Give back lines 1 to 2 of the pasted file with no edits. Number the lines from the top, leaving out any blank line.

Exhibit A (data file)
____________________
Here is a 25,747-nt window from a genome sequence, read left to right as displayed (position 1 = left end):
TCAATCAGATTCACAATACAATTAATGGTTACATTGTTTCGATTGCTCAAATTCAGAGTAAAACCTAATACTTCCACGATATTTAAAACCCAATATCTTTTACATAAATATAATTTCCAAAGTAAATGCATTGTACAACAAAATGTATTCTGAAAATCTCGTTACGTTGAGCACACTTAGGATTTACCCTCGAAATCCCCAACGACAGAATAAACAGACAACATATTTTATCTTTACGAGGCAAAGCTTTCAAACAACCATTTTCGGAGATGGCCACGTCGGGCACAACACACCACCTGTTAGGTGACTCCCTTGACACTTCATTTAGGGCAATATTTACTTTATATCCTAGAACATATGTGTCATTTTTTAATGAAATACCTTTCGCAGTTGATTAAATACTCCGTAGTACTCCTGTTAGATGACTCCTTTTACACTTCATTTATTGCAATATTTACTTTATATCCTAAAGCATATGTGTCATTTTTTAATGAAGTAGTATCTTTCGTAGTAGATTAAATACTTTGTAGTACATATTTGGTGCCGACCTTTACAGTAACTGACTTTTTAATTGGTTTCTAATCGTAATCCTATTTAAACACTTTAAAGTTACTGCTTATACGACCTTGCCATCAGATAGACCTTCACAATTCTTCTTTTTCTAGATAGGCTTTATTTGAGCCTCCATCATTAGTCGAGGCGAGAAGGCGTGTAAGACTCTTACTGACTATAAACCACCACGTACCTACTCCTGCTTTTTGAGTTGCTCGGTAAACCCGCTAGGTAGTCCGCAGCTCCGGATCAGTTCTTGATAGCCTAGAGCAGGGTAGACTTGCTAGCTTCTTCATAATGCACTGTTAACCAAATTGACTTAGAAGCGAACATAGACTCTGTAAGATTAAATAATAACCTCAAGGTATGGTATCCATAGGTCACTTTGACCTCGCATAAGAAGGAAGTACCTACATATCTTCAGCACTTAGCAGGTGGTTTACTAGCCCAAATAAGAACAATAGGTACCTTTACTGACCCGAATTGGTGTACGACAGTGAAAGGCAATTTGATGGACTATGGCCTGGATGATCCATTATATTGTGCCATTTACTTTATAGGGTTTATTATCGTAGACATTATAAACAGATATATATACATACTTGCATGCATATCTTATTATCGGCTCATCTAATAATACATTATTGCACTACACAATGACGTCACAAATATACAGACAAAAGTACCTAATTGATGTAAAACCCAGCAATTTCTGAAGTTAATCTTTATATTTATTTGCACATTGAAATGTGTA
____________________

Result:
Here is a 25,747-nt window from a genome sequence, read left to right as displayed (position 1 = left end):
TCAATCAGATTCACAATACAATTAATGGTTACATTGTTTCGATTGCTCAAATTCAGAGTAAAACCTAATACTTCCACGATATTTAAAACCCAATATCTTTTACATAAATATAATTTCCAAAGTAAATGCATTGTACAACAAAATGTATTCTGAAAATCTCGTTACGTTGAGCACACTTAGGATTTACCCTCGAAATCCCCAACGACAGAATAAACAGACAACATATTTTATCTTTACGAGGCAAAGCTTTCAAACAACCATTTTCGGAGATGGCCACGTCGGGCACAACACACCACCTGTTAGGTGACTCCCTTGACACTTCATTTAGGGCAATATTTACTTTATATCCTAGAACATATGTGTCATTTTTTAATGAAATACCTTTCGCAGTTGATTAAATACTCCGTAGTACTCCTGTTAGATGACTCCTTTTACACTTCATTTATTGCAATATTTACTTTATATCCTAAAGCATATGTGTCATTTTTTAATGAAGTAGTATCTTTCGTAGTAGATTAAATACTTTGTAGTACATATTTGGTGCCGACCTTTACAGTAACTGACTTTTTAATTGGTTTCTAATCGTAATCCTATTTAAACACTTTAAAGTTACTGCTTATACGACCTTGCCATCAGATAGACCTTCACAATTCTTCTTTTTCTAGATAGGCTTTATTTGAGCCTCCATCATTAGTCGAGGCGAGAAGGCGTGTAAGACTCTTACTGACTATAAACCACCACGTACCTACTCCTGCTTTTTGAGTTGCTCGGTAAACCCGCTAGGTAGTCCGCAGCTCCGGATCAGTTCTTGATAGCCTAGAGCAGGGTAGACTTGCTAGCTTCTTCATAATGCACTGTTAACCAAATTGACTTAGAAGCGAACATAGACTCTGTAAGATTAAATAATAACCTCAAGGTATGGTATCCATAGGTCACTTTGACCTCGCATAAGAAGGAAGTACCTACATATCTTCAGCACTTAGCAGGTGGTTTACTAGCCCAAATAAGAACAATAGGTACCTTTACTGACCCGAATTGGTGTACGACAGTGAAAGGCAATTTGATGGACTATGGCCTGGATGATCCATTATATTGTGCCATTTACTTTATAGGGTTTATTATCGTAGACATTATAAACAGATATATATACATACTTGCATGCATATCTTATTATCGGCTCATCTAATAATACATTATTGCACTACACAATGACGTCACAAATATACAGACAAAAGTACCTAATTGATGTAAAACCCAGCAATTTCTGAAGTTAATCTTTATATTTATTTGCACATTGAAATGTGTA